You know part of the problem with us in prayer is we have these illusions. We’re fooled about ourselves. We think we've kind of got it together, we think we've got control. My friend can I promise you something? Control is an illusion.  I will never forget Matt Chandler from the Village, this amazing, brilliant, communicator. This pastor who I mean has a gift from God to communicate God's Word. He had a serious, serious brain issue.  To the point they had to go in and do surgery and I remember literally praying to God, “God please don't let that brilliant mind, that gifted mind be damaged.”  You know what? Chandler came out of that.  I'll never forget him standing in his pulpit with his head all shaved, 30-something years old, in the prime of his life, in the peak of his ministry, and you know he said? He looked at the congregation and he said “you have no idea how easy you are to kill. You have no idea how easy you are to kill.” Control, you guys, is an illusion.

Thinking we've got it together. Do you understand every breath in your lungs as a gift from God? Every firing neuron? Every beat of your heart? God commands it to beat and the moment He commands it to stop, it is over! You understand? Every dollar in your bank account can be gone in a moment notice. That's not said to terrify us; it’s to remind us the source of every good and perfect gift is God!  Is your marriage in perfect shape? God can fix that! Is your spiritual life thriving where Jesus is real to you, so real you can't stand to keep Him quiet, you got to share Him with other people?  No? Jesus can fix that! Is your family, or your kids, growing up in fear and admonition of God? Not only growing up healthy physically but growing up healthy spiritually? God can fix that if you're scared of it. Everything we truly need only God has got. God help us! Listen, humility; to not be fooled about yourself, to come before Him and be like “oh God [beats chest], I’ve got nothing! God you're the only one that can do it! I don't have anything today!”  To get in touch with our need would be the true beginning of a vibrant prayer life; a helpless child.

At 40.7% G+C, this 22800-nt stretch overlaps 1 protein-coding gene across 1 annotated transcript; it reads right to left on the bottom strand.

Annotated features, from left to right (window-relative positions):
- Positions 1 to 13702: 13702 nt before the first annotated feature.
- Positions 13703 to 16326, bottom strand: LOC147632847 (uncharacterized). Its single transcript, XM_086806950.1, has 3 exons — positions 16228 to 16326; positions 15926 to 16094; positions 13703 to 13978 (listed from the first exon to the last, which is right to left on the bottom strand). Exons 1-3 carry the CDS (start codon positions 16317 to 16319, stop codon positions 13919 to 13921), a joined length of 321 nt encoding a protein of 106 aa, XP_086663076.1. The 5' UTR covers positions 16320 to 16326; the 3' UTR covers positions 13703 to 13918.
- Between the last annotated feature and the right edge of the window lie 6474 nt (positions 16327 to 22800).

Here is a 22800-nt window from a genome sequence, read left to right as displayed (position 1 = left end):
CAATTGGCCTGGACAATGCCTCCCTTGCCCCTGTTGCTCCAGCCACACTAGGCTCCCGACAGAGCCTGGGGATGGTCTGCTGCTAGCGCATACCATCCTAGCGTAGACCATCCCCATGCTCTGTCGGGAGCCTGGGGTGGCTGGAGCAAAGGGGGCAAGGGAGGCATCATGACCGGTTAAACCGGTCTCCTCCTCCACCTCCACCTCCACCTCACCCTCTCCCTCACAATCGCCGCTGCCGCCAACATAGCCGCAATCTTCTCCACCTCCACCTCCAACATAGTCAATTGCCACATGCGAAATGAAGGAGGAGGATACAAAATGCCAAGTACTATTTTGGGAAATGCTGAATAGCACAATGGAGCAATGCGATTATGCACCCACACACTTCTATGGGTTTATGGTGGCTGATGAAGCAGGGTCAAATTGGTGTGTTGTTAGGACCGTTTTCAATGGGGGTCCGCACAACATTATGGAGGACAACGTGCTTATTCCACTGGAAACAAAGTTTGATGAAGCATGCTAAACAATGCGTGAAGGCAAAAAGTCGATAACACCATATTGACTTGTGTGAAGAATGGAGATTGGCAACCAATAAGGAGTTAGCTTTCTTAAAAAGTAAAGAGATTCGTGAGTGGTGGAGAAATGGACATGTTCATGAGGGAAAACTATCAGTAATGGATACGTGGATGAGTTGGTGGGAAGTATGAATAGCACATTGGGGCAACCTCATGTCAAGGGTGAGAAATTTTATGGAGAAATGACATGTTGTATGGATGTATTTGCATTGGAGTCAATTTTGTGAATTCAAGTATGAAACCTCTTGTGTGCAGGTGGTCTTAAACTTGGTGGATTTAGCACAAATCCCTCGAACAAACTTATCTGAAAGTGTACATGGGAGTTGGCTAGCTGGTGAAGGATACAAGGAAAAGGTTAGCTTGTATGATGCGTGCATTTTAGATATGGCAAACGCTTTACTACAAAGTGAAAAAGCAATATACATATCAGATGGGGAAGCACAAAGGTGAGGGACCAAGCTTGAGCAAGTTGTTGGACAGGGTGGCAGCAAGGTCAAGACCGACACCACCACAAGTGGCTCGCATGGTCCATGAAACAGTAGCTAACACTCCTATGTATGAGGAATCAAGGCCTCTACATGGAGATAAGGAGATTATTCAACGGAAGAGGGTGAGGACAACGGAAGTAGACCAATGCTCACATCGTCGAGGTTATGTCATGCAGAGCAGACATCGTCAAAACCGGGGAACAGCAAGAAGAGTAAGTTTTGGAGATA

Second of all we see a loving father.  As we read in our devotionals this week we're going to be going through the Lord's Prayer.  Most all of us recited that. I remember every football game in West Texas we'd get down on a knee, “our Father who art in heaven hallowed...” We'd all recite it and then it was like, “Ah, let’s kill ‘em, let’s rip their faces off” right as as you got done with the Lord's Prayer.  We all learned that prayer and said that prayer most of us.  It’s just kind of a little ritual.  But think about the way Jesus started that. When you pray, say our Father which art in heaven.  I think sometimes we know these things so well we forget the significance.  You understand, when He told His disciples to pray to God and say “our Father” that intimately they were shocked. They didn't think of God as their father like that. They thought of Him as father in sort of a general sense but not personal, not intimate. God was too big for that. He was too distant for that. You dare not mess up around Him and certainly coming before Him as father was a risky thing to do!  Jesus said no listen when you come before God, omnipotent, omnipresent God, come and say our Father